We commonly confront situations that have grown more serious over time or have festered for months or years because information was not promptly acted upon. We hear the following refrains: “We did not investigate because the information was a rumor” or the “allegation was secondhand” or the “complainant did not want an investigation” or the “complaint was anonymous.” None of these factors, however, prevent an investigation from being commenced. If you would investigate if a complainant walked right into your office, you should investigate if you receive the same information in other ways.
Admittedly, the source and nature of the information at the outset may pose challenges and complications for your investigation. But, they may not. And, in any event, there is almost always some information you can uncover.
If you don’t put in that effort, and the conduct continues or worsens, it will be difficult to explain (whether to your employees or to a court) why, upon receiving notice of the conduct, nothing was done. If there was ever any doubt about that, it should now be gone. We’ve all seen the countless examples from the last few years of companies deciding that a rumor or gossip did not justify inquiry only later to realize that the problem would not resolve itself. And, if there is absolutely nothing to a rumor, the subject of such gossip deserves to have the issue addressed.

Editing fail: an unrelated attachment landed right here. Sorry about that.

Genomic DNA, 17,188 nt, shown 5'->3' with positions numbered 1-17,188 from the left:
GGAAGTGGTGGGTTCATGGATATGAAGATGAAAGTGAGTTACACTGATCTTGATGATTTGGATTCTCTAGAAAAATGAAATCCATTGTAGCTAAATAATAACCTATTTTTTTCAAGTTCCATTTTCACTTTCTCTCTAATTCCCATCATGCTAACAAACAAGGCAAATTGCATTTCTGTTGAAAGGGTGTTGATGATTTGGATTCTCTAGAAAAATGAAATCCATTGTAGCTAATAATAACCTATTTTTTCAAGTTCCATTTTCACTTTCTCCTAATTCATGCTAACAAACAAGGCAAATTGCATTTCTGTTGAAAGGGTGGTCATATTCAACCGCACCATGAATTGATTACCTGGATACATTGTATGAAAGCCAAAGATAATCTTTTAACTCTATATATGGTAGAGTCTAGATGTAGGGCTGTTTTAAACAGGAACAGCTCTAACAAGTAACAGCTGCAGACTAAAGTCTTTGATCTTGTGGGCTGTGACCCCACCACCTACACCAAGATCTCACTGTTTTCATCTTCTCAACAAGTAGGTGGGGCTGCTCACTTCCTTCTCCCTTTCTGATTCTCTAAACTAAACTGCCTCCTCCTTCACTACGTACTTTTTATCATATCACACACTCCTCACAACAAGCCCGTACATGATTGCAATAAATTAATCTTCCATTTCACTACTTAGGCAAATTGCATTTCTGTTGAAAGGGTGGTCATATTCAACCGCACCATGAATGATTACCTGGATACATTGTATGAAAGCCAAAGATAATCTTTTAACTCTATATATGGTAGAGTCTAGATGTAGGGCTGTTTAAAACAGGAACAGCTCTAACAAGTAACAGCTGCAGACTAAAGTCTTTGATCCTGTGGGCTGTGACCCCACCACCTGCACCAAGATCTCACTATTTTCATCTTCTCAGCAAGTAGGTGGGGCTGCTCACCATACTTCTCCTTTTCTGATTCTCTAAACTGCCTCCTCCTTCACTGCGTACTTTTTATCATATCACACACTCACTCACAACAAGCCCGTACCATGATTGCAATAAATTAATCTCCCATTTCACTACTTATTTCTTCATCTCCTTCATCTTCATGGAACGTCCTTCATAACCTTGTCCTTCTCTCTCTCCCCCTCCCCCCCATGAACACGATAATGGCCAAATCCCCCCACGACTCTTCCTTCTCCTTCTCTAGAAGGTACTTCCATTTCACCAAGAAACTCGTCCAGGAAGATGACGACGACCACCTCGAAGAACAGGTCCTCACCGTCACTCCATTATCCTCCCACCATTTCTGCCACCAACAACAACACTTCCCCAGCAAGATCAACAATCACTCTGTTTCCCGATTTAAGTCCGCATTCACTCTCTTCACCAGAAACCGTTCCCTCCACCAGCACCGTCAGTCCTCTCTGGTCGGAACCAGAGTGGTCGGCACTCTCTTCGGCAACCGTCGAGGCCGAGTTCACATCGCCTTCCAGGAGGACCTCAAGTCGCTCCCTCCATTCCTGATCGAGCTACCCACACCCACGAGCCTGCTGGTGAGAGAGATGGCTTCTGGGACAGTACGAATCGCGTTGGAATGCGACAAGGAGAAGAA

In fact, the reason we so often hear the explanations for not investigating is that, by the time we’ve been called in, what was once a small, new issue has grown larger and more complex. A prompt response often nips these situations in the bud, avoiding the need for a lengthy and complicated investigation.
In short, be curious. Try to shed light and find out more. Whatever you find, the information will empower you to make better decisions and demonstrate a commitment to being proactive in response to any hint of misconduct.
Avoid the Following Investigation Blunders
Last month, we provided you with an overview of “Investigation Blunders” to avoid in 2020 (click here). Over the rest of the year, we will be highlighting each in turn.
- Not investigating “hearsay” or “rumor” or not investigating because the complainant asked you not to
- Sitting on your hands
- Prioritizing being done over being thorough
- Failing to talk to comparators or former employees
- Building a case instead of investigating a complaint with an open mind
- Talking too much and/or closing off possible responses by using leading or accusatory questions
- Not getting facts – letting the witness characterize events
- Promising confidentiality
- Checking your other senses – including common sense – at the door
- Relying too much (or at all!) on “demeanor” evidence